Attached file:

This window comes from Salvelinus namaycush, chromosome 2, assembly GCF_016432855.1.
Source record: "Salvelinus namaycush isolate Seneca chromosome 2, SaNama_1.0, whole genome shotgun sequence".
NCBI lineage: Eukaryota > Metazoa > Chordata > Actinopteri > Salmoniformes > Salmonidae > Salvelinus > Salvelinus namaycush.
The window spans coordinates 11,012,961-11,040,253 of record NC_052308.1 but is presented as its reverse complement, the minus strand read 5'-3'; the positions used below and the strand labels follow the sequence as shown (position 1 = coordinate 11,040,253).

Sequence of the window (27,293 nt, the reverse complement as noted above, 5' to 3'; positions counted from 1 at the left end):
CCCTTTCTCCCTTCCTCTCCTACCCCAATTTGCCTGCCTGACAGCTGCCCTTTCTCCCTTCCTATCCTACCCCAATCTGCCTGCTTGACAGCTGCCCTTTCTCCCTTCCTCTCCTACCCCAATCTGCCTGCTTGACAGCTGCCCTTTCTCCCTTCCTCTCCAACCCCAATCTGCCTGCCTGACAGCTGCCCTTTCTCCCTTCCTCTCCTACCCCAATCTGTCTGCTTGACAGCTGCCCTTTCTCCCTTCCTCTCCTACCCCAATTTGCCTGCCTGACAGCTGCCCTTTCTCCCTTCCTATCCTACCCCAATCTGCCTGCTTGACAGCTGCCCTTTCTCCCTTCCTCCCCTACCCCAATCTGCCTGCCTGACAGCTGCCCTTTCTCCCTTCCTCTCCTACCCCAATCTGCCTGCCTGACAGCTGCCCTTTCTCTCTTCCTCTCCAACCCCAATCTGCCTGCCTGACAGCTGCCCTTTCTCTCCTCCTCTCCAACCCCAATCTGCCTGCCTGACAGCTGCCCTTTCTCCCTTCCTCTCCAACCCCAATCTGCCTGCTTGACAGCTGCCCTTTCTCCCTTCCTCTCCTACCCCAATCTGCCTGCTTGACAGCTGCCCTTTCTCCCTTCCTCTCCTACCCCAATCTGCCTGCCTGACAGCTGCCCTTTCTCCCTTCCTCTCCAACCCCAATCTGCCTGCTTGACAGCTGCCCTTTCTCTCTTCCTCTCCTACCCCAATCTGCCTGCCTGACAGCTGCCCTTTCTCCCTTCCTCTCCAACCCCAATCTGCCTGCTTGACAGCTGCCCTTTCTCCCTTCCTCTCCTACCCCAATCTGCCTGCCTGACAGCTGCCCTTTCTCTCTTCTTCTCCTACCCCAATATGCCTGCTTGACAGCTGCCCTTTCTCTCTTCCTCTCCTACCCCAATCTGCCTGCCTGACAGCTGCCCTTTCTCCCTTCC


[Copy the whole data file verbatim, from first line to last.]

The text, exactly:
This window comes from Salvelinus namaycush, chromosome 2, assembly GCF_016432855.1.
Source record: "Salvelinus namaycush isolate Seneca chromosome 2, SaNama_1.0, whole genome shotgun sequence".
NCBI lineage: Eukaryota > Metazoa > Chordata > Actinopteri > Salmoniformes > Salmonidae > Salvelinus > Salvelinus namaycush.
The window spans coordinates 11,012,961-11,040,253 of record NC_052308.1 but is presented as its reverse complement, the minus strand read 5'-3'; the positions used below and the strand labels follow the sequence as shown (position 1 = coordinate 11,040,253).

Sequence of the window (27,293 nt, the reverse complement as noted above, 5' to 3'; positions counted from 1 at the left end):
CCCTTTCTCCCTTCCTCTCCTACCCCAATTTGCCTGCCTGACAGCTGCCCTTTCTCCCTTCCTATCCTACCCCAATCTGCCTGCTTGACAGCTGCCCTTTCTCCCTTCCTCTCCTACCCCAATCTGCCTGCTTGACAGCTGCCCTTTCTCCCTTCCTCTCCAACCCCAATCTGCCTGCCTGACAGCTGCCCTTTCTCCCTTCCTCTCCTACCCCAATCTGTCTGCTTGACAGCTGCCCTTTCTCCCTTCCTCTCCTACCCCAATTTGCCTGCCTGACAGCTGCCCTTTCTCCCTTCCTATCCTACCCCAATCTGCCTGCTTGACAGCTGCCCTTTCTCCCTTCCTCCCCTACCCCAATCTGCCTGCCTGACAGCTGCCCTTTCTCCCTTCCTCTCCTACCCCAATCTGCCTGCCTGACAGCTGCCCTTTCTCTCTTCCTCTCCAACCCCAATCTGCCTGCCTGACAGCTGCCCTTTCTCTCCTCCTCTCCAACCCCAATCTGCCTGCCTGACAGCTGCCCTTTCTCCCTTCCTCTCCAACCCCAATCTGCCTGCTTGACAGCTGCCCTTTCTCCCTTCCTCTCCTACCCCAATCTGCCTGCTTGACAGCTGCCCTTTCTCCCTTCCTCTCCTACCCCAATCTGCCTGCCTGACAGCTGCCCTTTCTCCCTTCCTCTCCAACCCCAATCTGCCTGCTTGACAGCTGCCCTTTCTCTCTTCCTCTCCTACCCCAATCTGCCTGCCTGACAGCTGCCCTTTCTCCCTTCCTCTCCAACCCCAATCTGCCTGCTTGACAGCTGCCCTTTCTCCCTTCCTCTCCTACCCCAATCTGCCTGCCTGACAGCTGCCCTTTCTCTCTTCTTCTCCTACCCCAATATGCCTGCTTGACAGCTGCCCTTTCTCTCTTCCTCTCCTACCCCAATCTGCCTGCCTGACAGCTGCCCTTTCTCCCTTCC